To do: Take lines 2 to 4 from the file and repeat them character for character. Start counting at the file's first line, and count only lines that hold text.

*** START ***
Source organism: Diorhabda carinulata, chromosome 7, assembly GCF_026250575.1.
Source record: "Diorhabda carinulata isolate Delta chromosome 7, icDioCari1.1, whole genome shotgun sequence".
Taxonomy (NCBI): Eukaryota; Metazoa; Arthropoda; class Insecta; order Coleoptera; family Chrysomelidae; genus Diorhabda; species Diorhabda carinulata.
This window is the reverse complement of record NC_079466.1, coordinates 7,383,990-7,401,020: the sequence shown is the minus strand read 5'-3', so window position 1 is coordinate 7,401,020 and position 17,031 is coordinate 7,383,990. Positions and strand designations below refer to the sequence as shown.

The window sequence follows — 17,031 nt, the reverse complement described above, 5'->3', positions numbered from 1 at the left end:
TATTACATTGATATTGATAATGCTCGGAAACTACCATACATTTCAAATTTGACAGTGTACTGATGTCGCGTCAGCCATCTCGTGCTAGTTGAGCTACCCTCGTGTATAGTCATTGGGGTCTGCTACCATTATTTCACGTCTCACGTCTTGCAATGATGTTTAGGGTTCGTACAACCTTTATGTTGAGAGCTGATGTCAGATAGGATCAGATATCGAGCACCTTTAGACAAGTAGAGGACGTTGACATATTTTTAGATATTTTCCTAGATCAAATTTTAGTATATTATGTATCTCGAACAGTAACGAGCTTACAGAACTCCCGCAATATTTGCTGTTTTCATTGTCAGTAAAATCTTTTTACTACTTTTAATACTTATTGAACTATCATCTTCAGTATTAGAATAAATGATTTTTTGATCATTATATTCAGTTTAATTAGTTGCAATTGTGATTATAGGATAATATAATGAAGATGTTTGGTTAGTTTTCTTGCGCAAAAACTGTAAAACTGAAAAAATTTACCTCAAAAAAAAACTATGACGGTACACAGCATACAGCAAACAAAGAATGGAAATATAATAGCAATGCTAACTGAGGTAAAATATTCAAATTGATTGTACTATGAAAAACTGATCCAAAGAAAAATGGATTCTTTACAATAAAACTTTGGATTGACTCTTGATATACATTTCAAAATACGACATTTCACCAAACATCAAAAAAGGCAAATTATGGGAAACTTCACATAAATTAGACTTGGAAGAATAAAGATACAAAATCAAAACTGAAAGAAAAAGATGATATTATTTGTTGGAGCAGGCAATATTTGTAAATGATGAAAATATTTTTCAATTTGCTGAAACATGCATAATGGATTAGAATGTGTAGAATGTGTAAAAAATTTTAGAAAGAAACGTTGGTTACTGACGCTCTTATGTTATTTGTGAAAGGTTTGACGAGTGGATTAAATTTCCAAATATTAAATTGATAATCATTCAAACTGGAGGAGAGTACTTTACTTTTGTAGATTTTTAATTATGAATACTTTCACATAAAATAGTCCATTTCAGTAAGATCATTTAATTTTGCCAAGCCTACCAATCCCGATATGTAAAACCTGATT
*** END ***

Source record: "Diorhabda carinulata isolate Delta chromosome 7, icDioCari1.1, whole genome shotgun sequence".
Taxonomy (NCBI): Eukaryota; Metazoa; Arthropoda; class Insecta; order Coleoptera; family Chrysomelidae; genus Diorhabda; species Diorhabda carinulata.
This window is the reverse complement of record NC_079466.1, coordinates 7,383,990-7,401,020: the sequence shown is the minus strand read 5'-3', so window position 1 is coordinate 7,401,020 and position 17,031 is coordinate 7,383,990. Positions and strand designations below refer to the sequence as shown.